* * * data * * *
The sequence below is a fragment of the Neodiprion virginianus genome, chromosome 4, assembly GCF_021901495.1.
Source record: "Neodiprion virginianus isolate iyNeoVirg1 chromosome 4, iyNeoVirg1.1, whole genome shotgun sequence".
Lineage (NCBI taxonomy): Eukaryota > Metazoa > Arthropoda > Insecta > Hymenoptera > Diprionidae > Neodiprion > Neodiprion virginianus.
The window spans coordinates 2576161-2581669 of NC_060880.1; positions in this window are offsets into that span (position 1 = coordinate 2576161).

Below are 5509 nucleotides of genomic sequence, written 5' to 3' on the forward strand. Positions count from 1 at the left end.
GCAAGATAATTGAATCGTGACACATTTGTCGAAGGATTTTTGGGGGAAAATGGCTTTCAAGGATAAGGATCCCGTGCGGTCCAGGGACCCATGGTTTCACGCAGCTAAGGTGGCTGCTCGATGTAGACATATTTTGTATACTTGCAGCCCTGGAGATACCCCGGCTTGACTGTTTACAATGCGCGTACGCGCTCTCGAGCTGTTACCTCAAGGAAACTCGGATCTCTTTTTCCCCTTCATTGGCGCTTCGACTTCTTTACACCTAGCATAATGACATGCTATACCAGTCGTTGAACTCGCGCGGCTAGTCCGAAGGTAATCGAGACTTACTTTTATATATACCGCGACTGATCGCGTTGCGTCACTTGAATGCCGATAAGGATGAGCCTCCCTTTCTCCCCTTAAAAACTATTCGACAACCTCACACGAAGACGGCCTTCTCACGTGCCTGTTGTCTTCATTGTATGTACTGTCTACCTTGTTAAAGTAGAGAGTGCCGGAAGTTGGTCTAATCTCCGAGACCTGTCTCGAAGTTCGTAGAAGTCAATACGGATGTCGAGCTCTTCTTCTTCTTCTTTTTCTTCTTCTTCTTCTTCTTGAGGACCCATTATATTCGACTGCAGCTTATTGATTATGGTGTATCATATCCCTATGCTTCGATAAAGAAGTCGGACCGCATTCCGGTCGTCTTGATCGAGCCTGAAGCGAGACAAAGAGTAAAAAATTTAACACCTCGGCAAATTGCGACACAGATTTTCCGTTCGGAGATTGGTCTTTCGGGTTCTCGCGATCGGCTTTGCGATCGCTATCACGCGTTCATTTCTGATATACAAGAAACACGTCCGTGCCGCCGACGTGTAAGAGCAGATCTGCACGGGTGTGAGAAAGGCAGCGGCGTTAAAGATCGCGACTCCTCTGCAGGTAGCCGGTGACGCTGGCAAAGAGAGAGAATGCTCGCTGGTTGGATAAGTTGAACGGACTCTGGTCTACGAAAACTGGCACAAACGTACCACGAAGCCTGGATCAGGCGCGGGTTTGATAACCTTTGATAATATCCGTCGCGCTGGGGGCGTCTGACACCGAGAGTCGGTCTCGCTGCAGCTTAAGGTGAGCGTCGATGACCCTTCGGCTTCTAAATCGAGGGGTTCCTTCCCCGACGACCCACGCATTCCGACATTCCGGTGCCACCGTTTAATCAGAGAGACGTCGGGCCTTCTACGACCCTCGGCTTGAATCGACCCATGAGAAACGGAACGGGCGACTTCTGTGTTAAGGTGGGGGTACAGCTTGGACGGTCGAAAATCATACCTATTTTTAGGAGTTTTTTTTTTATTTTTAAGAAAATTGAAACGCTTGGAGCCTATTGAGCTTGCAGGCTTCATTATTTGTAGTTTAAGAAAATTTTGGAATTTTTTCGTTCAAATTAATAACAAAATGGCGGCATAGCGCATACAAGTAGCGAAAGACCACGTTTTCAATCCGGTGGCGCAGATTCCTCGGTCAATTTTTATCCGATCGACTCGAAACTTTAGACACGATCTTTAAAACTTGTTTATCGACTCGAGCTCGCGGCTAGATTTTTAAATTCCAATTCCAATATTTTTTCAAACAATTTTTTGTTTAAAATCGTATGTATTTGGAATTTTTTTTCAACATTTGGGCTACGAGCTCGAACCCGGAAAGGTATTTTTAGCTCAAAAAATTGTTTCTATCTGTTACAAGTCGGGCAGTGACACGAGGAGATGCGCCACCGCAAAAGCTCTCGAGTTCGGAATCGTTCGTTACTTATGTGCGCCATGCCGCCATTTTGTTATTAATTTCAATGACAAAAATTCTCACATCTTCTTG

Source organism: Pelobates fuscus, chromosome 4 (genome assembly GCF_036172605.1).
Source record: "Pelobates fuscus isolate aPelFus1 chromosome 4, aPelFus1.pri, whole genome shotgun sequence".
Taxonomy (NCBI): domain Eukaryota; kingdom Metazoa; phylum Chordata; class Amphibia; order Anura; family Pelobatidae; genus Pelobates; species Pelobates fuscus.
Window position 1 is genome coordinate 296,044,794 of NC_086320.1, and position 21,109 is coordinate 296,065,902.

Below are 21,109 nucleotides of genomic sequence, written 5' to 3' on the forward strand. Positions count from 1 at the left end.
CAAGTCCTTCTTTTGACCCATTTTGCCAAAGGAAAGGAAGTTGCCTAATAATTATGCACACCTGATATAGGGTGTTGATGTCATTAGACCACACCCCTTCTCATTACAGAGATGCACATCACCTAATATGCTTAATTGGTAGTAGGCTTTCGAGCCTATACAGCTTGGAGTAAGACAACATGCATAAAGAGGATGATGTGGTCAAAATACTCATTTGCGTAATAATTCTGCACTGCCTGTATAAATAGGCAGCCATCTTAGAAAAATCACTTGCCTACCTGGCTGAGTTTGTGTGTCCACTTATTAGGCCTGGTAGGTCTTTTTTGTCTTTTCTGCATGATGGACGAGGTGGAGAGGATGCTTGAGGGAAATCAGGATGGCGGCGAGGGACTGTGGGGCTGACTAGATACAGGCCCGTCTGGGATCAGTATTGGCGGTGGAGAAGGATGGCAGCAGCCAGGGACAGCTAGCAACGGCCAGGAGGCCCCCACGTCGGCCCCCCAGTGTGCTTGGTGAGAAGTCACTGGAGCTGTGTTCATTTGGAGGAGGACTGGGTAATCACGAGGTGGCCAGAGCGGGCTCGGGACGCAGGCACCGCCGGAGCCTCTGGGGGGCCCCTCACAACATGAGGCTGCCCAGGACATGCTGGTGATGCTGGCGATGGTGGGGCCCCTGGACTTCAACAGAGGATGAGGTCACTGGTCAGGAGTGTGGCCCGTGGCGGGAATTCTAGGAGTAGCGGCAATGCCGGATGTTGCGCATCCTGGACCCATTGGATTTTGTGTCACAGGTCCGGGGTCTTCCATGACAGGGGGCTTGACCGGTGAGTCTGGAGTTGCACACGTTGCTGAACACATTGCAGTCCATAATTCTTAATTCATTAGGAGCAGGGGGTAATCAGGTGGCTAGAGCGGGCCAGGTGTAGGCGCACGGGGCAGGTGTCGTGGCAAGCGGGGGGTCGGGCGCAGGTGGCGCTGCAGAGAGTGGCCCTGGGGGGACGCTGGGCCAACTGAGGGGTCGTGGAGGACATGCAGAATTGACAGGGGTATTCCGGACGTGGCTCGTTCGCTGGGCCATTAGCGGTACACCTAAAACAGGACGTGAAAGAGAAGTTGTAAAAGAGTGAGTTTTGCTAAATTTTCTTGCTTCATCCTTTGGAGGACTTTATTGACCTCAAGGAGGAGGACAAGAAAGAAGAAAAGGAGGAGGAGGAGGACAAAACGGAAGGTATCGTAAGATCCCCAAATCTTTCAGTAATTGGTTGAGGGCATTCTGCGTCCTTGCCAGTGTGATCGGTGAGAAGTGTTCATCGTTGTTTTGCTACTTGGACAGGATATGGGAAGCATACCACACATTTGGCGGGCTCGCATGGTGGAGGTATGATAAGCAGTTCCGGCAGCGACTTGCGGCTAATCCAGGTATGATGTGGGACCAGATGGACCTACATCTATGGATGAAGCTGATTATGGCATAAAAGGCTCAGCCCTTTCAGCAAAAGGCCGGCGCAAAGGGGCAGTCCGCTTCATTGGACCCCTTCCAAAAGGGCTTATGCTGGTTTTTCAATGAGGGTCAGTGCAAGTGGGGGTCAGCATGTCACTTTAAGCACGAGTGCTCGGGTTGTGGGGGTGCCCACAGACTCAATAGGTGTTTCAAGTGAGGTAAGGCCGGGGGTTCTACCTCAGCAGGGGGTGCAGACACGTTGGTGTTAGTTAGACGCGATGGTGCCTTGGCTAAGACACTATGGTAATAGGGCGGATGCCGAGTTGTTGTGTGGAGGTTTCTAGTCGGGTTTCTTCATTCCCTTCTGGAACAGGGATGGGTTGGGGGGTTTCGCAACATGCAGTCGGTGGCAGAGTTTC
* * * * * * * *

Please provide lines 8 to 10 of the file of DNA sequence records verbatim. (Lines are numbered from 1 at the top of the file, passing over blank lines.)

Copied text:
Source record: "Pelobates fuscus isolate aPelFus1 chromosome 4, aPelFus1.pri, whole genome shotgun sequence".
Taxonomy (NCBI): domain Eukaryota; kingdom Metazoa; phylum Chordata; class Amphibia; order Anura; family Pelobatidae; genus Pelobates; species Pelobates fuscus.
Window position 1 is genome coordinate 296,044,794 of NC_086320.1, and position 21,109 is coordinate 296,065,902.